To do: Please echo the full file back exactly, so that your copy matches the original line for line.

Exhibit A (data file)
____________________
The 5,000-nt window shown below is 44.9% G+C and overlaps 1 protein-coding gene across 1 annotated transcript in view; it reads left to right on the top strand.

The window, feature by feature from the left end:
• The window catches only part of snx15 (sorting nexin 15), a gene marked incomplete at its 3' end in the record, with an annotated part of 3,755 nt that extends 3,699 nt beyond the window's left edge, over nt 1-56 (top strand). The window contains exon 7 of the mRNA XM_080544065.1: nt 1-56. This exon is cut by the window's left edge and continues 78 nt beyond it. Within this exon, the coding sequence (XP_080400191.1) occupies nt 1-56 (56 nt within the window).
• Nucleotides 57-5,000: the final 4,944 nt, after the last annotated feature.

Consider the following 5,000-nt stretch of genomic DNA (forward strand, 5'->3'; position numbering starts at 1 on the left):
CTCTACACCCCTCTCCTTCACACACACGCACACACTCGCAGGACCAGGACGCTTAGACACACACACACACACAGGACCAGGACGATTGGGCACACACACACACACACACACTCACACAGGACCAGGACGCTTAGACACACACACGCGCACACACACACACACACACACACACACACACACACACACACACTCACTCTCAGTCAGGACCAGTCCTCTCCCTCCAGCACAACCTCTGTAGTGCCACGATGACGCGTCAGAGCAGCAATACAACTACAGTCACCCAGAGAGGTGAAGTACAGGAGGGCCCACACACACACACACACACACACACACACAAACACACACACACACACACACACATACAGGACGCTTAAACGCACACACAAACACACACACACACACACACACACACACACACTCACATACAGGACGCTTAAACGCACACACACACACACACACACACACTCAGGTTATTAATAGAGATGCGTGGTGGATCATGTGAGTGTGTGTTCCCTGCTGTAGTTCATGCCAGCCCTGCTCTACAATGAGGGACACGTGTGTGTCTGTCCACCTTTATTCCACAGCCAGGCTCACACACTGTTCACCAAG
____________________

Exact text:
The 5,000-nt window shown below is 44.9% G+C and overlaps 1 protein-coding gene across 1 annotated transcript in view; it reads left to right on the top strand.

The window, feature by feature from the left end:
• The window catches only part of snx15 (sorting nexin 15), a gene marked incomplete at its 3' end in the record, with an annotated part of 3,755 nt that extends 3,699 nt beyond the window's left edge, over nt 1-56 (top strand). The window contains exon 7 of the mRNA XM_080544065.1: nt 1-56. This exon is cut by the window's left edge and continues 78 nt beyond it. Within this exon, the coding sequence (XP_080400191.1) occupies nt 1-56 (56 nt within the window).
• Nucleotides 57-5,000: the final 4,944 nt, after the last annotated feature.

Consider the following 5,000-nt stretch of genomic DNA (forward strand, 5'->3'; position numbering starts at 1 on the left):
CTCTACACCCCTCTCCTTCACACACACGCACACACTCGCAGGACCAGGACGCTTAGACACACACACACACACAGGACCAGGACGATTGGGCACACACACACACACACACACTCACACAGGACCAGGACGCTTAGACACACACACGCGCACACACACACACACACACACACACACACACACACACACACACTCACTCTCAGTCAGGACCAGTCCTCTCCCTCCAGCACAACCTCTGTAGTGCCACGATGACGCGTCAGAGCAGCAATACAACTACAGTCACCCAGAGAGGTGAAGTACAGGAGGGCCCACACACACACACACACACACACACACACAAACACACACACACACACACACACATACAGGACGCTTAAACGCACACACAAACACACACACACACACACACACACACACACACTCACATACAGGACGCTTAAACGCACACACACACACACACACACACACTCAGGTTATTAATAGAGATGCGTGGTGGATCATGTGAGTGTGTGTTCCCTGCTGTAGTTCATGCCAGCCCTGCTCTACAATGAGGGACACGTGTGTGTCTGTCCACCTTTATTCCACAGCCAGGCTCACACACTGTTCACCAAG